My Year with Helen
I once saw a picture of Helen Clark in the back of a car as she arrived to work in a bulletproof vest. She was smiling through the open car door as though she was wearing a new power-blazer, and not potentially about to be assassinated while doing her job. Classic Aunty Helen.
If you’re not as obsessed with Helen Clark as I am, I’ll help you out by saying that she was the 37th Prime Minister of New Zealand and now works for the United Nations. She’s kind of a big deal.
How does one become so brave, so determined to succeed, so invincible? I was hoping director Gaylene Preston would give us some idea in My Year with Helen.
The documentary follows the journey of the ex-Prime Minister on her quest to win the top seat at the United Nations as Secretary-General – basically to become the most powerful person in the world. She’s already ranked pretty high up there, having the number three job at the United Nations as Development Programme Administrator.
Spoiler alert: if you weren’t following the United Nations campaign in 2016 and don’t know the outcome, then I’m about to ruin it for you.
As the story unfolds, we find out what a complicated process running for Secretary-General is, and how skewed the system is in favor of appointing men to the role. In 80 years, there has never been a woman appointed. We also see a little glimpse of what makes Aunty Helen tick, what keeps her so relentless in her quest to bring good to the world, and how she does it.
Basically, this sounds like a superhero movie. But the movie has a lot more politics and way less action. A lot less. “This is more exciting than the Olympics!” a woman from feminist lobby group She for SG exclaims, “for those of us with an interest in international diplomacy” she adds. This elicited a laugh from the audience.
I actually followed Clark’s campaign for Secretary-General. I knew the outcome of the movie before it began. And somehow I wanted things to magically end differently. I wanted to see that Aunty Helen had made a mistake somewhere along the way, that she could have had a proper chance, if only she had done something differently. But alas, as time wears on throughout My year with Helen, we learn how flawed the election system for Secretary-General really is; how even with all of the right qualifications, experience, and popularity, it’s nigh on impossible for a woman to get the job.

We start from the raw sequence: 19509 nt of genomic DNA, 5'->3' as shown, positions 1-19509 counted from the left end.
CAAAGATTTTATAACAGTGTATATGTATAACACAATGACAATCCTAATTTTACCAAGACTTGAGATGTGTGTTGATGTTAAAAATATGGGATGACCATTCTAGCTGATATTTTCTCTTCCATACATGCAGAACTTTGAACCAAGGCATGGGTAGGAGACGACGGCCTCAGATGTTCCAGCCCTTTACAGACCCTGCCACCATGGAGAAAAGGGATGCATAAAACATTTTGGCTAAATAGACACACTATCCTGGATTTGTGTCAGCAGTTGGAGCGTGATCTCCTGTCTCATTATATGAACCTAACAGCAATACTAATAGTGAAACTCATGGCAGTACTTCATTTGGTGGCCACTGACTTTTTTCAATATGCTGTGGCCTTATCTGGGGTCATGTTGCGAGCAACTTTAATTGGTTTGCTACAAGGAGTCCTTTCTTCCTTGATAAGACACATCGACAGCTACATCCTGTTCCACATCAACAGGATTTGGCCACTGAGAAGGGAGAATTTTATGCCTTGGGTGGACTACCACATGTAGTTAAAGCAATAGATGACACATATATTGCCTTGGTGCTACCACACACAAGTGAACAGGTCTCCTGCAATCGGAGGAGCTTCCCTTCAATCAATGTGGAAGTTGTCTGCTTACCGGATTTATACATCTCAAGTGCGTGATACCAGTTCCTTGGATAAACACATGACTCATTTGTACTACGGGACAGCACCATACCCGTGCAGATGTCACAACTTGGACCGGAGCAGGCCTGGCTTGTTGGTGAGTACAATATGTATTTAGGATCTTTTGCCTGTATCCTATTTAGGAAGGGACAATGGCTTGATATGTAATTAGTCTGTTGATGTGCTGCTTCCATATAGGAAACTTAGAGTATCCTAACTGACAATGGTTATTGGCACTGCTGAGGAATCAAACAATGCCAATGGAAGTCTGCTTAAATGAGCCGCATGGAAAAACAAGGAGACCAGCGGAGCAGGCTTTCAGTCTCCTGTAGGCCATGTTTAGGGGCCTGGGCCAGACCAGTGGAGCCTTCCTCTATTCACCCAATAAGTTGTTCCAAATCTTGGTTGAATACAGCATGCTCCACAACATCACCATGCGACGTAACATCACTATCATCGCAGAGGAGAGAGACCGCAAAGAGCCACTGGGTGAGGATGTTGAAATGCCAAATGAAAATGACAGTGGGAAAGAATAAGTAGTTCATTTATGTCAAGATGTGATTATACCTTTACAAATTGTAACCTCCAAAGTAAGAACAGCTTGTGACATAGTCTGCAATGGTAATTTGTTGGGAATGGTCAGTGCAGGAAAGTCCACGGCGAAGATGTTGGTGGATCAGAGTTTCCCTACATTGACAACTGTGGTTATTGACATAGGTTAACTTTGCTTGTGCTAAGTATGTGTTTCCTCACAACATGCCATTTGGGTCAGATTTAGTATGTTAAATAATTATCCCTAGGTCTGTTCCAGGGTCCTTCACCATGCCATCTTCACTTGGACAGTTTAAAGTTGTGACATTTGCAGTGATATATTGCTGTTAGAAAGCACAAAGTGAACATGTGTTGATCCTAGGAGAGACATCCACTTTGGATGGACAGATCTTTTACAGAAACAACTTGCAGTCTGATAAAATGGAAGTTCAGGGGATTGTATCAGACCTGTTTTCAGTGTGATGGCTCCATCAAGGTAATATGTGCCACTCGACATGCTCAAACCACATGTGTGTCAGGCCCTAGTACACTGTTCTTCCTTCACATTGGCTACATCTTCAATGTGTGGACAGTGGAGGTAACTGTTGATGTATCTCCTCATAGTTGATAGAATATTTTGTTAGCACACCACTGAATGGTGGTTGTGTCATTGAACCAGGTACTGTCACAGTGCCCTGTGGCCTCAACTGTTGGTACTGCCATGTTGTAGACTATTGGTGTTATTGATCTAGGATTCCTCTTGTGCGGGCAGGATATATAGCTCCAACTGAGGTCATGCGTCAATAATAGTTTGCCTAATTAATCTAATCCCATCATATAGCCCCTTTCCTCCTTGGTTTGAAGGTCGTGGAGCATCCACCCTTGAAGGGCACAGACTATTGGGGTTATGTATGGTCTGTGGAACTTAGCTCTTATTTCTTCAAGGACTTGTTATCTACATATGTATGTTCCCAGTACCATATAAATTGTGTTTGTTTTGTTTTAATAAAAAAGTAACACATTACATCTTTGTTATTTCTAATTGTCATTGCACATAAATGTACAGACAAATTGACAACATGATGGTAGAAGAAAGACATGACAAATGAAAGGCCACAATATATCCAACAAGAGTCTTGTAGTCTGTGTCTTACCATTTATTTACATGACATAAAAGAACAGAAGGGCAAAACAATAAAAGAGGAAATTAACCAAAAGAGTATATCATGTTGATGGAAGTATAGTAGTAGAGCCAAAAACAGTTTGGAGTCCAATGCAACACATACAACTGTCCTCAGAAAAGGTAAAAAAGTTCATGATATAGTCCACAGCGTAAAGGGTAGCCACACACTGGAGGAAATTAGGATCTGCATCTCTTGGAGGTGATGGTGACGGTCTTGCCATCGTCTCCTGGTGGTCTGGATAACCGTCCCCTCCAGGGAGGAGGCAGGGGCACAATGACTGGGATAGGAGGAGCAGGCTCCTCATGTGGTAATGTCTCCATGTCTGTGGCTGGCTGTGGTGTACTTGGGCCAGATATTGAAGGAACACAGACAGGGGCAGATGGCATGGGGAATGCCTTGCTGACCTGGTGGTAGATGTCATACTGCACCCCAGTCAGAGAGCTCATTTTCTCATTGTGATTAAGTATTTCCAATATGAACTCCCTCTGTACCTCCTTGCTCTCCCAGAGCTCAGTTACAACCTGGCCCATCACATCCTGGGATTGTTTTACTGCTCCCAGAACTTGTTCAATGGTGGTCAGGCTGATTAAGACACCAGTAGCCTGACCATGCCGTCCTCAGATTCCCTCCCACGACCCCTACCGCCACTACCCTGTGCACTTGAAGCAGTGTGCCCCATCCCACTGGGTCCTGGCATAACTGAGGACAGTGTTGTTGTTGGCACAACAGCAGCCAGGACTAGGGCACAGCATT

The movie explains that things are better than they once were. Apparently, the election process is a lot more transparent than it’s ever been. But all of the feminists in the audience (let’s face it, the entire audience) were rolling their eyes and furrowing their brows at the frustrating and complicated election. The system is “clunky” in Helen’s words. Clunky. Such a New Zealand-ism.
My affection for Helen grew as I watched. Throughout it all, she remains so focused on the campaign despite depressing odds and multiple setbacks as she Snapchats, Tweets and Facebooks her supporters. She’s so tech-savvy, our Helen. Follow her on Snapchat (@helen4sg), if you’re a fan of airport runways and squiggly finger drawings. Gahd, I love her.
It’s fascinating having a sneak peek into the UN headquarters but my favorite bits of the movie were the parts involving Clark’s relationship with her 94-year-old father. On trips home to New Zealand, Clark fills his freezer with single portioned home-cooked meals. This high flying UNDP Administrator is still as down to Earth as her wholesome pottle of chili-con-carne.
Looking at My year with Helen as a superhero flick, (cos let’s face it, she is basically Wonder Woman) we’ve got the high stakes, the race against time, the adverse odds and all of the nail-biting ingredients. But cinematically, have we got the other essentials? This was one of the disappointing elements for me.
The visuals were slick and the editing was all there, but the music. Oh dear. The repetition of the quirky sliding choral theme throughout the two-hour film felt extremely tired and irritating by the end of the movie. Even after two or three repetitions, I was starting to sigh. Ok, I have to admit that I’m biased since I’m a professional film composer, but I really think that if the movie had been scored as epically as the Zimmer-esque trailer, the dramatic arc of the story would’ve packed more punch. Saving the world doesn’t actually look like Wonder Woman throwing a mega punch against the God of War. It looks more like a bunch of people in suits in a fancy building arguing, so it needs a little bit of help, cinematically.
Director Gaylene Preston (Home By Christmas, War Stories Our Mothers Never Told Us) is no stranger to cinema. As one of New Zealand’s most respected filmmakers, she capitalized on her personal relationship with Clark to get this movie made. A year of being followed by film crews is no small commitment. But did it pay off?
Preston had a particular way of asking the questions we all wanted to know, in simple everyday language. I got the feeling that Clark enjoyed having her around. But at the same time, I can’t help wondering if the most insightful moments happened off-camera, in the unofficial conversations or time outside the office. But maybe that’s just Helen Clark. Maybe no one sees the real her.
Throughout the movie, her feelings are closely guarded behind her fierce wit, intelligence, and professionalism. She lives and breathes work. Her smartphone is an extension of herself. And maybe this is the full woman. In the end, maybe no matter the moment, she always puts on a smile and delivers a philosophical response in any discussion. Well, good on ya Aunty Helen. No matter what you pursue in the future, we believe in you.